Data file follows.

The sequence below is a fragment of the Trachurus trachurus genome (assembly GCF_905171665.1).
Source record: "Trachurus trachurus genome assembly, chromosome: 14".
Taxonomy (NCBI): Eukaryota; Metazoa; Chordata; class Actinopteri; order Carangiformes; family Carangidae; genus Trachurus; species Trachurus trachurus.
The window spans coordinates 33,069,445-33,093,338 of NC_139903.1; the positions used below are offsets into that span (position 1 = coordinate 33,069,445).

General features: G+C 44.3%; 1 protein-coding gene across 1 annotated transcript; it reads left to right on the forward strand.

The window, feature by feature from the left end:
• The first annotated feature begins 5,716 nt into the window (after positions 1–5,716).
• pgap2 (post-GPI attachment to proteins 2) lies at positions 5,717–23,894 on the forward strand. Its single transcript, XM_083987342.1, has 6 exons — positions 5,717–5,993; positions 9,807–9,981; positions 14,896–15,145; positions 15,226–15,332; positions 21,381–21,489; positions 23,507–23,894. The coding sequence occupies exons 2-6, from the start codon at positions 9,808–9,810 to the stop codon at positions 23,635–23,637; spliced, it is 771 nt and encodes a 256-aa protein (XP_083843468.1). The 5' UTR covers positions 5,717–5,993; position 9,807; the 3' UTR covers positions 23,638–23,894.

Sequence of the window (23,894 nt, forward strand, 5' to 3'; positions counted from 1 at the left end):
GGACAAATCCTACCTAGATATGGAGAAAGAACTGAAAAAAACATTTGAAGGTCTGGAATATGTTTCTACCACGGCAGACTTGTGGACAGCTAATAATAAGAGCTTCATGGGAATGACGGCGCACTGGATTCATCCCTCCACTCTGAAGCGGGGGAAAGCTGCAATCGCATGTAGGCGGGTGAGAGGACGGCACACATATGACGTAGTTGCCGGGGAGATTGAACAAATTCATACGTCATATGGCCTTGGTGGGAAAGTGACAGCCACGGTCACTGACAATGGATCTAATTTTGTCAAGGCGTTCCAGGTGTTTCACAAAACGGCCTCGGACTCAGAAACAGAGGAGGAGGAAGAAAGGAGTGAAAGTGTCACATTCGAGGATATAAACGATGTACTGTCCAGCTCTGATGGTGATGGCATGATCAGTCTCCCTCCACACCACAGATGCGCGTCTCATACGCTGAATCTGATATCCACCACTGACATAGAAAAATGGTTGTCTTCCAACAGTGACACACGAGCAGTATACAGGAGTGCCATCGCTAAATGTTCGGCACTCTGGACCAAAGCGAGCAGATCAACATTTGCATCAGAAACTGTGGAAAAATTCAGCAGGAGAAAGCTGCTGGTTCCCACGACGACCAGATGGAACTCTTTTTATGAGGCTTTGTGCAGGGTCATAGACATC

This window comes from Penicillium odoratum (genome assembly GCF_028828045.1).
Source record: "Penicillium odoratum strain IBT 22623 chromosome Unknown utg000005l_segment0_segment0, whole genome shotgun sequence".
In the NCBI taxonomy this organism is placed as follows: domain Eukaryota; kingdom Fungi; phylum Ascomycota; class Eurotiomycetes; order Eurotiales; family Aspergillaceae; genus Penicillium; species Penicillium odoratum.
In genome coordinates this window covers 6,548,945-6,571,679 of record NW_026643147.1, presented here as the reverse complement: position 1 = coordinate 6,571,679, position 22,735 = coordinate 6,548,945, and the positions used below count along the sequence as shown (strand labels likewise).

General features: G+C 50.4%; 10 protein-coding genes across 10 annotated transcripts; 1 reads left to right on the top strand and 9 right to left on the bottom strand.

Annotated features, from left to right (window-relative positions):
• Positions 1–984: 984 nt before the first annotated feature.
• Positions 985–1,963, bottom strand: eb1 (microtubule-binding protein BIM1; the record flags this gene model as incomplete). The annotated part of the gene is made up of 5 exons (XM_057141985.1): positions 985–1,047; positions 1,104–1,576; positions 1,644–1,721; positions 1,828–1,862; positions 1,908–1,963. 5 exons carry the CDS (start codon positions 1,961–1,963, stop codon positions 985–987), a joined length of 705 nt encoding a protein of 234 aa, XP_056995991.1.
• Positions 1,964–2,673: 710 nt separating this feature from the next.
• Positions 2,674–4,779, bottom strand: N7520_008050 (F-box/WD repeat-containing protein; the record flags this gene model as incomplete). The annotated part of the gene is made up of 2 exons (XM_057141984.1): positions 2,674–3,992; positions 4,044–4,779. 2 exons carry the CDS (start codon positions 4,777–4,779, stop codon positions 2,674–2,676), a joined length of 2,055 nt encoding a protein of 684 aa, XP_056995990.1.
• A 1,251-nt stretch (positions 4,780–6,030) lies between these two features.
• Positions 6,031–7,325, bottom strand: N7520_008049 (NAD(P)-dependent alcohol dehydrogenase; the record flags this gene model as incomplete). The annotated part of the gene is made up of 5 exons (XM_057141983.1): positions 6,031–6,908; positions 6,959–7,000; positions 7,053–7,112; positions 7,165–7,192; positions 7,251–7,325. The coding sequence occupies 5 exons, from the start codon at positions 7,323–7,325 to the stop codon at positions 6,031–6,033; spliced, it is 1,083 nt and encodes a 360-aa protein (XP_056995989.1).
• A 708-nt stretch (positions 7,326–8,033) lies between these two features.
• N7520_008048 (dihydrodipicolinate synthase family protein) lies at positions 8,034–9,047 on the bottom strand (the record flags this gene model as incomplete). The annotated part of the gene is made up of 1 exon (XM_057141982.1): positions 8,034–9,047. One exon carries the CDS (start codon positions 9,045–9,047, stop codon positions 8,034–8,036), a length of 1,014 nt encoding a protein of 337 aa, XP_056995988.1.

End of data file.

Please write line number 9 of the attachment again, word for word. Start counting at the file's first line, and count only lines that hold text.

Sequence of the window (23,894 nt, forward strand, 5' to 3'; positions counted from 1 at the left end):